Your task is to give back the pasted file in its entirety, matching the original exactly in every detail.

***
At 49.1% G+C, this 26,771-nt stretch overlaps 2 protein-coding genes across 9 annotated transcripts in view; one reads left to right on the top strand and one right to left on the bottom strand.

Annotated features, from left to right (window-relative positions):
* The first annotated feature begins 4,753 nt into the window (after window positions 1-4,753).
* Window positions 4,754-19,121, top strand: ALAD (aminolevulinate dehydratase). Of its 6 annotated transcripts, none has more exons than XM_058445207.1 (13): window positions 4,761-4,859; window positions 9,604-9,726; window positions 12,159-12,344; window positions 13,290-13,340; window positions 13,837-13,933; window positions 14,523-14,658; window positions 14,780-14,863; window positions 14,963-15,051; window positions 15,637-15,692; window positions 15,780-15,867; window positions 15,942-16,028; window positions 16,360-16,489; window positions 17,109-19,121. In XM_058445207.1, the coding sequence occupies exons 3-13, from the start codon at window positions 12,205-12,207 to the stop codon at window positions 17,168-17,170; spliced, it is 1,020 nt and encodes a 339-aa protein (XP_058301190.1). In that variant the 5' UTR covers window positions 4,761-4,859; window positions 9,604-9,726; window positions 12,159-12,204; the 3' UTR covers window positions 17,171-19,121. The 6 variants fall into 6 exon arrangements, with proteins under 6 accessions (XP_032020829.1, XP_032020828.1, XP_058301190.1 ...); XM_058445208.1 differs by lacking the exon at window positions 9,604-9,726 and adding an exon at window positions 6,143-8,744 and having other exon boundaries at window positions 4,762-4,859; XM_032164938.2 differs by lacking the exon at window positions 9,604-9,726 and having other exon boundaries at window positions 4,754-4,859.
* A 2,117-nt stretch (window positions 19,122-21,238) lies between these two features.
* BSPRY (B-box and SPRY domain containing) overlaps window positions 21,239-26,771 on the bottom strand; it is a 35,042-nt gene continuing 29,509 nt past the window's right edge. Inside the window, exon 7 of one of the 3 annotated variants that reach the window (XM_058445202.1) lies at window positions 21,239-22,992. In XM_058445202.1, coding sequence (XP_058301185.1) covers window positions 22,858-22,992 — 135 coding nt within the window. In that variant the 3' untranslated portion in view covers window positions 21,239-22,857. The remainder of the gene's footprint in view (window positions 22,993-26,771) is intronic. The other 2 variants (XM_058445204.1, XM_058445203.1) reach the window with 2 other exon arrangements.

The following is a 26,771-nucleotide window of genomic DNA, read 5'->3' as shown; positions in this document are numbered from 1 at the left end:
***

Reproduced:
At 49.1% G+C, this 26,771-nt stretch overlaps 2 protein-coding genes across 9 annotated transcripts in view; one reads left to right on the top strand and one right to left on the bottom strand.

Annotated features, from left to right (window-relative positions):
* The first annotated feature begins 4,753 nt into the window (after window positions 1-4,753).
* Window positions 4,754-19,121, top strand: ALAD (aminolevulinate dehydratase). Of its 6 annotated transcripts, none has more exons than XM_058445207.1 (13): window positions 4,761-4,859; window positions 9,604-9,726; window positions 12,159-12,344; window positions 13,290-13,340; window positions 13,837-13,933; window positions 14,523-14,658; window positions 14,780-14,863; window positions 14,963-15,051; window positions 15,637-15,692; window positions 15,780-15,867; window positions 15,942-16,028; window positions 16,360-16,489; window positions 17,109-19,121. In XM_058445207.1, the coding sequence occupies exons 3-13, from the start codon at window positions 12,205-12,207 to the stop codon at window positions 17,168-17,170; spliced, it is 1,020 nt and encodes a 339-aa protein (XP_058301190.1). In that variant the 5' UTR covers window positions 4,761-4,859; window positions 9,604-9,726; window positions 12,159-12,204; the 3' UTR covers window positions 17,171-19,121. The 6 variants fall into 6 exon arrangements, with proteins under 6 accessions (XP_032020829.1, XP_032020828.1, XP_058301190.1 ...); XM_058445208.1 differs by lacking the exon at window positions 9,604-9,726 and adding an exon at window positions 6,143-8,744 and having other exon boundaries at window positions 4,762-4,859; XM_032164938.2 differs by lacking the exon at window positions 9,604-9,726 and having other exon boundaries at window positions 4,754-4,859.
* A 2,117-nt stretch (window positions 19,122-21,238) lies between these two features.
* BSPRY (B-box and SPRY domain containing) overlaps window positions 21,239-26,771 on the bottom strand; it is a 35,042-nt gene continuing 29,509 nt past the window's right edge. Inside the window, exon 7 of one of the 3 annotated variants that reach the window (XM_058445202.1) lies at window positions 21,239-22,992. In XM_058445202.1, coding sequence (XP_058301185.1) covers window positions 22,858-22,992 — 135 coding nt within the window. In that variant the 3' untranslated portion in view covers window positions 21,239-22,857. The remainder of the gene's footprint in view (window positions 22,993-26,771) is intronic. The other 2 variants (XM_058445204.1, XM_058445203.1) reach the window with 2 other exon arrangements.

The following is a 26,771-nucleotide window of genomic DNA, read 5'->3' as shown; positions in this document are numbered from 1 at the left end: